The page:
Even though we are all facing the worst pandemic in living memory, those battling the disease of addiction need to be able to access recovery services. We must remember that alcohol and substance use disorders can be deadly too, and the opioid addiction epidemic is not over.

Those who are ready to break the disease cycle of addiction and adopt a program of recovery are invited to reach out to HVRC. While we must take extra precautions now at Hemet Valley Recovery Center & Sage Retreat, our Chemical Dependency Rehabilitation Hospital (CDRH) remains open.

We are still accepting new patients while we continue to follow the CDC COVID-19 guidelines. Take the first step toward a life in recovery by contacting us today at 866-273-0868.

Friday, March 20, 2020

Recovery Meetings Go Digital: Concerns About Anonymity

recovery
At Hemet Valley Recovery Center, we are continuing to do our part to protect the health and safety of our clients during the Coronavirus outbreak. Hopefully, you were able to read the article we published last week about how you can protect your recovery progress and prevent coming into contact with the deadly virus.

Since we wrote that post, the number of confirmed cases of COVID-19 has increased exponentially across the Golden State. While some other states have been far more affected, such as Washington and New York, California's vast population and congested cities are making it hard to prevent disease transmission. The California Department of Public Health reports 1,184 confirmed cases of Coronavirus and 20 illness-related casualties.

In Washington State and New York, the crisis is even more severe. There are 1,512 cases, and 81 people have died in Washington. New York reports 7,100 cases and 38 deaths. As of 4:15PM PDT on March 20, 2020, there are 17,000 confirmed cases in the United States, and 223 people have succumbed to the virus. Thousands of patient tests are pending across America.

The HVRC team would like to express our condolences to everyone who has lost someone they love from the pandemic. Our hearts go out to you and your families.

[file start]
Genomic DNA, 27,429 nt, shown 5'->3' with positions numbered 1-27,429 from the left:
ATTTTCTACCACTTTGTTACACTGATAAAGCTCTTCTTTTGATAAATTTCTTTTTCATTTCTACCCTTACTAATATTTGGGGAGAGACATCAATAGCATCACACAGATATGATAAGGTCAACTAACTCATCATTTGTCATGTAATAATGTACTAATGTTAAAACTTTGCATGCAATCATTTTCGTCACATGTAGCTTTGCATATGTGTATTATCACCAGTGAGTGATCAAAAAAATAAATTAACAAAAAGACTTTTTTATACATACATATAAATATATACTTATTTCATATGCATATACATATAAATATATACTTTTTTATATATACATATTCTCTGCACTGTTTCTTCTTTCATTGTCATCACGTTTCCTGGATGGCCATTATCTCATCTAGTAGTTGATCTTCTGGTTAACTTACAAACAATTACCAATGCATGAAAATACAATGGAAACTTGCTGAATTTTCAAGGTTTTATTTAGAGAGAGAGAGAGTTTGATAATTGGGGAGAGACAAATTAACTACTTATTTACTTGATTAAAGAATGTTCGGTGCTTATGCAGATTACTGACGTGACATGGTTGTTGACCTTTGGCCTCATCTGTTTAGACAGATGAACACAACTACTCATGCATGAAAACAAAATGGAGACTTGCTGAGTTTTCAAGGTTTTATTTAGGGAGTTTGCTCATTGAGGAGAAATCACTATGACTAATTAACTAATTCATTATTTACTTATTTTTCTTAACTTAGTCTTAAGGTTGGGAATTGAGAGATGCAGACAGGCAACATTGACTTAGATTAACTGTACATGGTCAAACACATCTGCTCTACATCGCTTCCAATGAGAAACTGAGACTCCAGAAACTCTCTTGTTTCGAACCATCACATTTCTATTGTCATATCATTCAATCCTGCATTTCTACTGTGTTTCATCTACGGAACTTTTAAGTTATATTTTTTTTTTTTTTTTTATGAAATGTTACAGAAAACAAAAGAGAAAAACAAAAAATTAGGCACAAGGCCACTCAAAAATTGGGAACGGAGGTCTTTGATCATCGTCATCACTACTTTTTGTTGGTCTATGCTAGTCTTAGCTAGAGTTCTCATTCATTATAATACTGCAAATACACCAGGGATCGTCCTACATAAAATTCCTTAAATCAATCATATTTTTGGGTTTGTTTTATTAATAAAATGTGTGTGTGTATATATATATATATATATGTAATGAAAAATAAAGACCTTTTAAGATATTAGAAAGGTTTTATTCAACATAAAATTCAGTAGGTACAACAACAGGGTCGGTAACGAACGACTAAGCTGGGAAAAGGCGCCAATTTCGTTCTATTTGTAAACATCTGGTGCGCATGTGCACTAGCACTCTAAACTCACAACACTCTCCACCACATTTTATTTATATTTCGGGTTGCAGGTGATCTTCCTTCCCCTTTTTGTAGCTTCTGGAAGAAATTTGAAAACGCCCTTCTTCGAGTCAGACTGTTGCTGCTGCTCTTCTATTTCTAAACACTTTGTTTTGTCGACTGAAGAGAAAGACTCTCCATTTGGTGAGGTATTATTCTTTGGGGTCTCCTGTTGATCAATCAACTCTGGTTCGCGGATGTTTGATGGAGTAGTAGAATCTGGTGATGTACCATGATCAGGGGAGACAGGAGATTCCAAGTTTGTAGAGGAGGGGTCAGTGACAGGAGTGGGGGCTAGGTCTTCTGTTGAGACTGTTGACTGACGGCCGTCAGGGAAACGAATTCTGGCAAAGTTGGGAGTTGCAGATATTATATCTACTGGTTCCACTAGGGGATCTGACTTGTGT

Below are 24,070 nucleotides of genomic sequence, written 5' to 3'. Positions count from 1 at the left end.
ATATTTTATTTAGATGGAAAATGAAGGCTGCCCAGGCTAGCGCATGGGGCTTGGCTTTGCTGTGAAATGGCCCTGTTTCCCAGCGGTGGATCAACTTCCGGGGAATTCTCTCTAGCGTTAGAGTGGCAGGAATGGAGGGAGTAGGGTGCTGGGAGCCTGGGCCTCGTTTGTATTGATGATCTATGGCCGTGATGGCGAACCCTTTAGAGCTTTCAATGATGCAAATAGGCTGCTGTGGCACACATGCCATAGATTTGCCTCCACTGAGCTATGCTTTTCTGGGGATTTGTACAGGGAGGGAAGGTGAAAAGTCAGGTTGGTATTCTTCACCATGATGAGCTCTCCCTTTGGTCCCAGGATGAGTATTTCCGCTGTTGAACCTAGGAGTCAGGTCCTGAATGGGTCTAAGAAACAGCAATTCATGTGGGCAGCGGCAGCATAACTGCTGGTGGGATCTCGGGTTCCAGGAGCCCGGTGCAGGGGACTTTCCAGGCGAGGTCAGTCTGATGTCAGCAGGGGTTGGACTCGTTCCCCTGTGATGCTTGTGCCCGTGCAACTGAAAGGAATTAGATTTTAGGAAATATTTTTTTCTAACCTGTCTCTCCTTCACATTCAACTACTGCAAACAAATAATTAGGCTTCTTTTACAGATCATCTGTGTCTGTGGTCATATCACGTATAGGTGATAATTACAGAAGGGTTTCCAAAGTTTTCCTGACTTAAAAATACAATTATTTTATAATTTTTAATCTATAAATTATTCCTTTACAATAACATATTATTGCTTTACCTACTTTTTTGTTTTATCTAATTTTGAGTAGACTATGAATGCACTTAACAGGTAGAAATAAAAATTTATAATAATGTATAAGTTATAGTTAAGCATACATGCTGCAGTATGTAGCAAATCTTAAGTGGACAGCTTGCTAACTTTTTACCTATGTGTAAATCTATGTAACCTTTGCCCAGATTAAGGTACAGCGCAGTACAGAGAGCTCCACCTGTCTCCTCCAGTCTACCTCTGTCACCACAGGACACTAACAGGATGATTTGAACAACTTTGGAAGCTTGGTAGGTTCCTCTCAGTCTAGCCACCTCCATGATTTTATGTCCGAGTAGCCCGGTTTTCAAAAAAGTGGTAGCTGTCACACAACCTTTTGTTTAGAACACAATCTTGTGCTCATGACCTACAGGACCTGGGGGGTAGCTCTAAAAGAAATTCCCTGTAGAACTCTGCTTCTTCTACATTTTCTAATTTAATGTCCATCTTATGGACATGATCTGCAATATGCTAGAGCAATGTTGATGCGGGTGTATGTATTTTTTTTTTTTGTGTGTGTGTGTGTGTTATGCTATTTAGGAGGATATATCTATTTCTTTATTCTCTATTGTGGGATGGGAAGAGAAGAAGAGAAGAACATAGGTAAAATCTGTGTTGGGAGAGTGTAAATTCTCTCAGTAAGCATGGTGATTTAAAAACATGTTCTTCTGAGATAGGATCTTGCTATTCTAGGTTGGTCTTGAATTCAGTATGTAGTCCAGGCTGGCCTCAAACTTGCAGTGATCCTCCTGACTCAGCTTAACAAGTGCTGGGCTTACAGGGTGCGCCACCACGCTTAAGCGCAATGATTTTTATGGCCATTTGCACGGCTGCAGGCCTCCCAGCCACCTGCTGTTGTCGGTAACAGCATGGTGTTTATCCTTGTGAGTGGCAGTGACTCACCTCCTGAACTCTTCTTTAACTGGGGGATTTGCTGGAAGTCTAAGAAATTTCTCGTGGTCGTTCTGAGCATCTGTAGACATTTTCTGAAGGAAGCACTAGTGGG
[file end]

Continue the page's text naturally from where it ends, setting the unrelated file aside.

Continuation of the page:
Concerns About Recovery Anonymity


When we last covered this most serious topic, we informed our readers that some 12 Step groups were going digital. AA groups throughout the US have alerted local AA offices or hotlines that they are temporarily suspending in-person meetings, and have instructed their members to utilize digital platforms, conference calls, and social networks.

"By attending digital meetings, groups can focus on AA's primary purpose: to carry its message of recovery to the alcoholic who still suffers." 

It's safe to say that members of the recovery community are in uncharted territory. Moreover, with the alterations to age-old customs and traditions, it's natural that some in recovery have concerns.

Their concerns go beyond the heightened risk of relapse due to significant changes to recovery routines. Switching from in-person gatherings to digital conferencing raises concerns about anonymity. As many individuals in 12 Step recovery are well aware:

"Anonymity is the spiritual foundation of all our traditions, ever reminding us to place principles before personalities." 

It's worth remembering that what is said in the rooms stays in the rooms, even if that room has digital walls. The General Service Office of Alcoholics Anonymous (G.S.O.) provides many valuable resources about protecting your anonymity and that of your peers. Such service materials from the G.S.O. include: Understanding Anonymity and Anonymity Online and Digital Media.

Each member of the Fellowship is responsible for their own anonymity and that of others when using digital platforms. One must never inadvertently break the anonymity of others. 

As an aside, we would also like to point out that the closing of meetings houses presents challenges for newcomers. Fortunately, they can find out information about attending digital meetings and can access The Big Book and Twelve Steps/Twelve Traditions Book online.

Beginning a Journey of Recovery


Anyone ready to begin a life-changing journey of recovery is welcome to reach out to Hemet Valley Recovery Center & Sage Retreat. We would like to inform you that HVRC is following the CDC guidelines regarding COVID-19. Our team is taking every necessary precaution to keep our clients safe as they learn how to lead a healthy life in addiction recovery.

Take the first step by calling us today at 866-273-0868 to learn more about our programs and services. We can provide you a confidential assessment over the phone.

Friday, March 13, 2020

Protecting Your Recovery During a Pandemic

recovery
Every American is aware the world is facing a pandemic that is escalating with each passing day. The number of new cases is increasing at an exponential rate. Everyone is at risk, especially people who gather in groups and shake hands or hug, which is precisely what people in addiction recovery do every day.